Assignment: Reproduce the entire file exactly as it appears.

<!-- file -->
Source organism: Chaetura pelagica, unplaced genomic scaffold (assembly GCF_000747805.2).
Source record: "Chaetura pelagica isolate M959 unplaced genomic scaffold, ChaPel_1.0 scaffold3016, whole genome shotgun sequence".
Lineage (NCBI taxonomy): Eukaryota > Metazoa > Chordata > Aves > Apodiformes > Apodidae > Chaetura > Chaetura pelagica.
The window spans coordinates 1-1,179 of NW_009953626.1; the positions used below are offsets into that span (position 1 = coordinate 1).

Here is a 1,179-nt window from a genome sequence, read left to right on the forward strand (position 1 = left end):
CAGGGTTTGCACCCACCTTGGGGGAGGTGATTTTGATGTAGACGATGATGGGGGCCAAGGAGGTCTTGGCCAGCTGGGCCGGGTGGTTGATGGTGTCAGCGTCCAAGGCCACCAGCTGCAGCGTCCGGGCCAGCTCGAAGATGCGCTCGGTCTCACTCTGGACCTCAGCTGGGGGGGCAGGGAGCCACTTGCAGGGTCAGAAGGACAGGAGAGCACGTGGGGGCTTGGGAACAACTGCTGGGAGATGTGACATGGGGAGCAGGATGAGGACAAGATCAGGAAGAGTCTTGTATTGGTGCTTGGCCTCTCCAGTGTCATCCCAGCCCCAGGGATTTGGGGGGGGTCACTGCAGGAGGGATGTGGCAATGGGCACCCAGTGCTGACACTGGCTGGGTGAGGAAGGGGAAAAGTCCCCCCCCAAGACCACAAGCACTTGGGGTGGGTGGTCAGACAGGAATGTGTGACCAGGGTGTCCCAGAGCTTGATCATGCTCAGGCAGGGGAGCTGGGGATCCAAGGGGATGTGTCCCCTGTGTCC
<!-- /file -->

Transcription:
Source organism: Chaetura pelagica, unplaced genomic scaffold (assembly GCF_000747805.2).
Source record: "Chaetura pelagica isolate M959 unplaced genomic scaffold, ChaPel_1.0 scaffold3016, whole genome shotgun sequence".
Lineage (NCBI taxonomy): Eukaryota > Metazoa > Chordata > Aves > Apodiformes > Apodidae > Chaetura > Chaetura pelagica.
The window spans coordinates 1-1,179 of NW_009953626.1; the positions used below are offsets into that span (position 1 = coordinate 1).

Here is a 1,179-nt window from a genome sequence, read left to right on the forward strand (position 1 = left end):
CAGGGTTTGCACCCACCTTGGGGGAGGTGATTTTGATGTAGACGATGATGGGGGCCAAGGAGGTCTTGGCCAGCTGGGCCGGGTGGTTGATGGTGTCAGCGTCCAAGGCCACCAGCTGCAGCGTCCGGGCCAGCTCGAAGATGCGCTCGGTCTCACTCTGGACCTCAGCTGGGGGGGCAGGGAGCCACTTGCAGGGTCAGAAGGACAGGAGAGCACGTGGGGGCTTGGGAACAACTGCTGGGAGATGTGACATGGGGAGCAGGATGAGGACAAGATCAGGAAGAGTCTTGTATTGGTGCTTGGCCTCTCCAGTGTCATCCCAGCCCCAGGGATTTGGGGGGGGTCACTGCAGGAGGGATGTGGCAATGGGCACCCAGTGCTGACACTGGCTGGGTGAGGAAGGGGAAAAGTCCCCCCCCAAGACCACAAGCACTTGGGGTGGGTGGTCAGACAGGAATGTGTGACCAGGGTGTCCCAGAGCTTGATCATGCTCAGGCAGGGGAGCTGGGGATCCAAGGGGATGTGTCCCCTGTGTCC